In early 1318 Pope John XXII established a Latin Church diocese of Kaffa, as a suffragan of Genoa. The papal bull of appointment of the first bishop attributed to him a vast territory: "a villa de Varna in Bulgaria usque Sarey inclusive in longitudinem et a mari Pontico usque ad terram Ruthenorum in latitudinem" ("from the city of Varna in Bulgaria to Sarey inclusive in longitude, and from the Black Sea to the land of the Ruthenians in latitude"). The first bishop was Fra' Gerolamo, who had already been consecrated seven years before as a missionary bishop ad partes Tartarorum. The diocese ended as a residential bishopric with the capture of the city by the Ottomans in 1475.[6][7][8] Accordingly, Kaffa is today listed by the Catholic Church as a titular see.[9]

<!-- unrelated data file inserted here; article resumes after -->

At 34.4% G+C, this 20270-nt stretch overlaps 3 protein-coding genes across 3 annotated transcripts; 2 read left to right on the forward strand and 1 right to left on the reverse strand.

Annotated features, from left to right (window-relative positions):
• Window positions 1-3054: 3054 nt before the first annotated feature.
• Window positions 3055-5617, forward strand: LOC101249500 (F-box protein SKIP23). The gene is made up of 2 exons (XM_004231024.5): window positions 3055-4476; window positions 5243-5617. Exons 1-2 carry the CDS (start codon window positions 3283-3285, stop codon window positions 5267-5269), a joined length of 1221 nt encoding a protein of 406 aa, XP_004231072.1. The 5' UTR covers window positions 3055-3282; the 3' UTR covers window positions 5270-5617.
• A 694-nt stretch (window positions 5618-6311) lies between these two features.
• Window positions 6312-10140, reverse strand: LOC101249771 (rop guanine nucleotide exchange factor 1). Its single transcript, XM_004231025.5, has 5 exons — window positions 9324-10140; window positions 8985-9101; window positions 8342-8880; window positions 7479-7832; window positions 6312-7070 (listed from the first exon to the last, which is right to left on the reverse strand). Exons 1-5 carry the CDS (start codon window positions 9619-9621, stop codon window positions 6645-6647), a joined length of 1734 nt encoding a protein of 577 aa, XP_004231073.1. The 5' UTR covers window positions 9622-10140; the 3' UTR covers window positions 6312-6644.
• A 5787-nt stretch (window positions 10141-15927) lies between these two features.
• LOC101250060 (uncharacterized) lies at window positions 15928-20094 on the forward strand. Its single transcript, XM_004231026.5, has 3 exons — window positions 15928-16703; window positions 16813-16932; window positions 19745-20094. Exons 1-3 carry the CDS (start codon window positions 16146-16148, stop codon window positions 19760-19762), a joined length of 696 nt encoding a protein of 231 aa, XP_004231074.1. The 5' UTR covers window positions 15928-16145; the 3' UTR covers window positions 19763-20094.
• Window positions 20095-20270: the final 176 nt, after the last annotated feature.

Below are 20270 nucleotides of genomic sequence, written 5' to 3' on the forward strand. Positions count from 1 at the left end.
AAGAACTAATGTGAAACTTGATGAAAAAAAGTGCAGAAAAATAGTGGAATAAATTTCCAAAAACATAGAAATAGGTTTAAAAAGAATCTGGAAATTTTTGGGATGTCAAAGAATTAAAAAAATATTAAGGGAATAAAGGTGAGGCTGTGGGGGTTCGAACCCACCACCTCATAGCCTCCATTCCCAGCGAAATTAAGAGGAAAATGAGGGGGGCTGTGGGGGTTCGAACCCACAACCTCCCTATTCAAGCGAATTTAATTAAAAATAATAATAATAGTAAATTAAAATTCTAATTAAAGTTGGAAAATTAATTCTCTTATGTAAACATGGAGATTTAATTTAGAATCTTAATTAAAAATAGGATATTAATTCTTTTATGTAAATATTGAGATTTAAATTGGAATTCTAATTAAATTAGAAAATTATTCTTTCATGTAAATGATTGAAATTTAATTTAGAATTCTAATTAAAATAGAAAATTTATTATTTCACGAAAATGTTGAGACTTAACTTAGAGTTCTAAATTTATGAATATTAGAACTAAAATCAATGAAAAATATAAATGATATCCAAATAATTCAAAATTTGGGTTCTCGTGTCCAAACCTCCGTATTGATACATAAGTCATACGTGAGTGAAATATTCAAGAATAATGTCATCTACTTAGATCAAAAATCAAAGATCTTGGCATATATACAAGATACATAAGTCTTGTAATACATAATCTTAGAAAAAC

It is believed that the devastating pandemic of the Black Death entered Europe for the first time via Kaffa in 1347, through the movements of the Golden Horde. After a protracted siege during which the Mongol army under Janibeg was reportedly withering from the disease, they catapulted the infected corpses over the city walls, infecting the inhabitants, in one of the first cases of biological warfare. Fleeing inhabitants may have carried the disease back to Italy, causing its spread across Europe. However, the plague appears to have spread in a stepwise fashion, taking over a year to reach Europe from Crimea. Also, there were a number of Crimean ports under Mongol control, so it is unlikely that Kaffa was the only source of plague-infested ships heading to Europe. Additionally, there were overland caravan routes from the East that would have been carrying the disease into Europe as well.[10][11]